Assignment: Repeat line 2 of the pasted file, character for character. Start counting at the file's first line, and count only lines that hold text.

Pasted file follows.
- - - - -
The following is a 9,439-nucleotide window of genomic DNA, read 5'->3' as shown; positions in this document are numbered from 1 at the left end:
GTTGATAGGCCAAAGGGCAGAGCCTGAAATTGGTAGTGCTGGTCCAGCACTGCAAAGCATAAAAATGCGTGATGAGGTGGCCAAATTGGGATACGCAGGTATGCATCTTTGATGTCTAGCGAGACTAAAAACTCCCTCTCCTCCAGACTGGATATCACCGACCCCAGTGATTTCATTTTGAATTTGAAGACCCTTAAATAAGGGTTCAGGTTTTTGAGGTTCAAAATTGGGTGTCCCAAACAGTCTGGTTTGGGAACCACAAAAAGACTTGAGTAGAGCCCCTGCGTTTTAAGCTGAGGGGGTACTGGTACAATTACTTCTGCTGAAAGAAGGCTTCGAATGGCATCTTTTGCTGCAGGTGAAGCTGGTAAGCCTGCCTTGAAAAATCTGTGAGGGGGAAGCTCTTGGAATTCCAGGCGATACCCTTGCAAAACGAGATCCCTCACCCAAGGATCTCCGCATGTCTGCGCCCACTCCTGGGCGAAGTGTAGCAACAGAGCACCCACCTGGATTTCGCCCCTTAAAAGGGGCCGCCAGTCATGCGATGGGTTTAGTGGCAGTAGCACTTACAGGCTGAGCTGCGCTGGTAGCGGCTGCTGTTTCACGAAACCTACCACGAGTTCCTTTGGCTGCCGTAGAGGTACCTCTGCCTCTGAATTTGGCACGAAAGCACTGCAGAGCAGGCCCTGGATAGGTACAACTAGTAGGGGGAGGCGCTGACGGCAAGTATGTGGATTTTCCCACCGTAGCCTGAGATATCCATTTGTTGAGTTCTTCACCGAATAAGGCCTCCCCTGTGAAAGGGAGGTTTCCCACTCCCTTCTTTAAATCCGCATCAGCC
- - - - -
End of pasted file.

GTTGATAGGCCAAAGGGCAGAGCCTGAAATTGGTAGTGCTGGTCCAGCACTGCAAAGCATAAAAATGCGTGATGAGGTGGCCAAATTGGGATACGCAGGTATGCATCTTTGATGTCTAGCGAGACTAAAAACTCCCTCTCCTCCAGACTGGATATCACCGACCCCAGTGATTTCATTTTGAATTTGAAGACCCTTAAATAAGGGTTCAGGTTTTTGAGGTTCAAAATTGGGTGTCCCAAACAGTCTGGTTTGGGAACCACAAAAAGACTTGAGTAGAGCCCCTGCGTTTTAAGCTGAGGGGGTACTGGTACAATTACTTCTGCTGAAAGAAGGCTTCGAATGGCATCTTTTGCTGCAGGTGAAGCTGGTAAGCCTGCCTTGAAAAATCTGTGAGGGGGAAGCTCTTGGAATTCCAGGCGATACCCTTGCAAAACGAGATCCCTCACCCAAGGATCTCCGCATGTCTGCGCCCACTCCTGGGCGAAGTGTAGCAACAGAGCACCCACCTGGATTTCGCCCCTTAAAAGGGGCCGCCAGTCATGCGATGGGTTTAGTGGCAGTAGCACTTACAGGCTGAGCTGCGCTGGTAGCGGCTGCTGTTTCACGAAACCTACCACGAGTTCCTTTGGCTGCCGTAGAGGTACCTCTGCCTCTGAATTTGGCACGAAAGCACTGCAGAGCAGGCCCTGGATAGGTACAACTAGTAGGGGGAGGCGCTGACGGCAAGTATGTGGATTTTCCCACCGTAGCCTGAGATATCCATTTGTTGAGTTCTTCACCGAATAAGGCCTCCCCTGTGAAAGGGAGGTTTCCCACTCCCTTCTTTAAATCCGCATCAGCC